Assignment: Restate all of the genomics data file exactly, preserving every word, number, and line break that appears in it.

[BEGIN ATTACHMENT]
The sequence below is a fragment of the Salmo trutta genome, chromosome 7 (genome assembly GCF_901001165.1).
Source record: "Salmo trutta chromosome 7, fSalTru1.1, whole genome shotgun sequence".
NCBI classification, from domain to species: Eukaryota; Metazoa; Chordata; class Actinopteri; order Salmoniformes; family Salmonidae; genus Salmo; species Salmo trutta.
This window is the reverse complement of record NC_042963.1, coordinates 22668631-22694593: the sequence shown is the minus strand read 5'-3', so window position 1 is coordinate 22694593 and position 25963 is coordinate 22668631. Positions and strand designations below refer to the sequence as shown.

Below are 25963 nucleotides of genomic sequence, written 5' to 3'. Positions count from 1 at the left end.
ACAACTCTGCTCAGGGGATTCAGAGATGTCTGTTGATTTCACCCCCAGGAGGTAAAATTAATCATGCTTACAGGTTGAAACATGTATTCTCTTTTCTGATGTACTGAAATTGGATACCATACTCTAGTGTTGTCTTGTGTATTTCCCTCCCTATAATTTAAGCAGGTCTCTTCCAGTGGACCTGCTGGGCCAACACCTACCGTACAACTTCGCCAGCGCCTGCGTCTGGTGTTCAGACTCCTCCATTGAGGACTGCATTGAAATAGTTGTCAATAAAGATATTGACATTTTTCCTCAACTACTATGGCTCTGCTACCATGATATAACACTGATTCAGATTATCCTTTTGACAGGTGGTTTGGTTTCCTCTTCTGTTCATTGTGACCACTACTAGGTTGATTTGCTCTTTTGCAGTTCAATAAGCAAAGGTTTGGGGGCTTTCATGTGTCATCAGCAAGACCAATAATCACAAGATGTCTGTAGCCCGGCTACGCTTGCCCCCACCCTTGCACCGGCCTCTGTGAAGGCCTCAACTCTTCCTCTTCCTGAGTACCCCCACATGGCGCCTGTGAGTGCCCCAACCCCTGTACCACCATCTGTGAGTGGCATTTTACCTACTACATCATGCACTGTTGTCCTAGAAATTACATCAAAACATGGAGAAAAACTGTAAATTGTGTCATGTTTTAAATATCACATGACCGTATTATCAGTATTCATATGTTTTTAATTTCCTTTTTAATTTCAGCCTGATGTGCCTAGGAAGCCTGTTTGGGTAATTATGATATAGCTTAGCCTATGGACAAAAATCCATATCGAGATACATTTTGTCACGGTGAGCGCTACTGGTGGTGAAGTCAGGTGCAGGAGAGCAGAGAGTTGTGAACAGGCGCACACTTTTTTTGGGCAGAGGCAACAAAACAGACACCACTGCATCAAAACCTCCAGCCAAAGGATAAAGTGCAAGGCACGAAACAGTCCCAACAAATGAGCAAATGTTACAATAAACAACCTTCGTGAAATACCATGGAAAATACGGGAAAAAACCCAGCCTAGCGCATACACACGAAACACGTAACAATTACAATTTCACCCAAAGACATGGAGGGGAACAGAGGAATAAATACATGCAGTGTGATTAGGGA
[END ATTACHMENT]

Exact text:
The sequence below is a fragment of the Salmo trutta genome, chromosome 7 (genome assembly GCF_901001165.1).
Source record: "Salmo trutta chromosome 7, fSalTru1.1, whole genome shotgun sequence".
NCBI classification, from domain to species: Eukaryota; Metazoa; Chordata; class Actinopteri; order Salmoniformes; family Salmonidae; genus Salmo; species Salmo trutta.
This window is the reverse complement of record NC_042963.1, coordinates 22668631-22694593: the sequence shown is the minus strand read 5'-3', so window position 1 is coordinate 22694593 and position 25963 is coordinate 22668631. Positions and strand designations below refer to the sequence as shown.

Below are 25963 nucleotides of genomic sequence, written 5' to 3'. Positions count from 1 at the left end.
ACAACTCTGCTCAGGGGATTCAGAGATGTCTGTTGATTTCACCCCCAGGAGGTAAAATTAATCATGCTTACAGGTTGAAACATGTATTCTCTTTTCTGATGTACTGAAATTGGATACCATACTCTAGTGTTGTCTTGTGTATTTCCCTCCCTATAATTTAAGCAGGTCTCTTCCAGTGGACCTGCTGGGCCAACACCTACCGTACAACTTCGCCAGCGCCTGCGTCTGGTGTTCAGACTCCTCCATTGAGGACTGCATTGAAATAGTTGTCAATAAAGATATTGACATTTTTCCTCAACTACTATGGCTCTGCTACCATGATATAACACTGATTCAGATTATCCTTTTGACAGGTGGTTTGGTTTCCTCTTCTGTTCATTGTGACCACTACTAGGTTGATTTGCTCTTTTGCAGTTCAATAAGCAAAGGTTTGGGGGCTTTCATGTGTCATCAGCAAGACCAATAATCACAAGATGTCTGTAGCCCGGCTACGCTTGCCCCCACCCTTGCACCGGCCTCTGTGAAGGCCTCAACTCTTCCTCTTCCTGAGTACCCCCACATGGCGCCTGTGAGTGCCCCAACCCCTGTACCACCATCTGTGAGTGGCATTTTACCTACTACATCATGCACTGTTGTCCTAGAAATTACATCAAAACATGGAGAAAAACTGTAAATTGTGTCATGTTTTAAATATCACATGACCGTATTATCAGTATTCATATGTTTTTAATTTCCTTTTTAATTTCAGCCTGATGTGCCTAGGAAGCCTGTTTGGGTAATTATGATATAGCTTAGCCTATGGACAAAAATCCATATCGAGATACATTTTGTCACGGTGAGCGCTACTGGTGGTGAAGTCAGGTGCAGGAGAGCAGAGAGTTGTGAACAGGCGCACACTTTTTTTGGGCAGAGGCAACAAAACAGACACCACTGCATCAAAACCTCCAGCCAAAGGATAAAGTGCAAGGCACGAAACAGTCCCAACAAATGAGCAAATGTTACAATAAACAACCTTCGTGAAATACCATGGAAAATACGGGAAAAAACCCAGCCTAGCGCATACACACGAAACACGTAACAATTACAATTTCACCCAAAGACATGGAGGGGAACAGAGGAATAAATACATGCAGTGTGATTAGGGA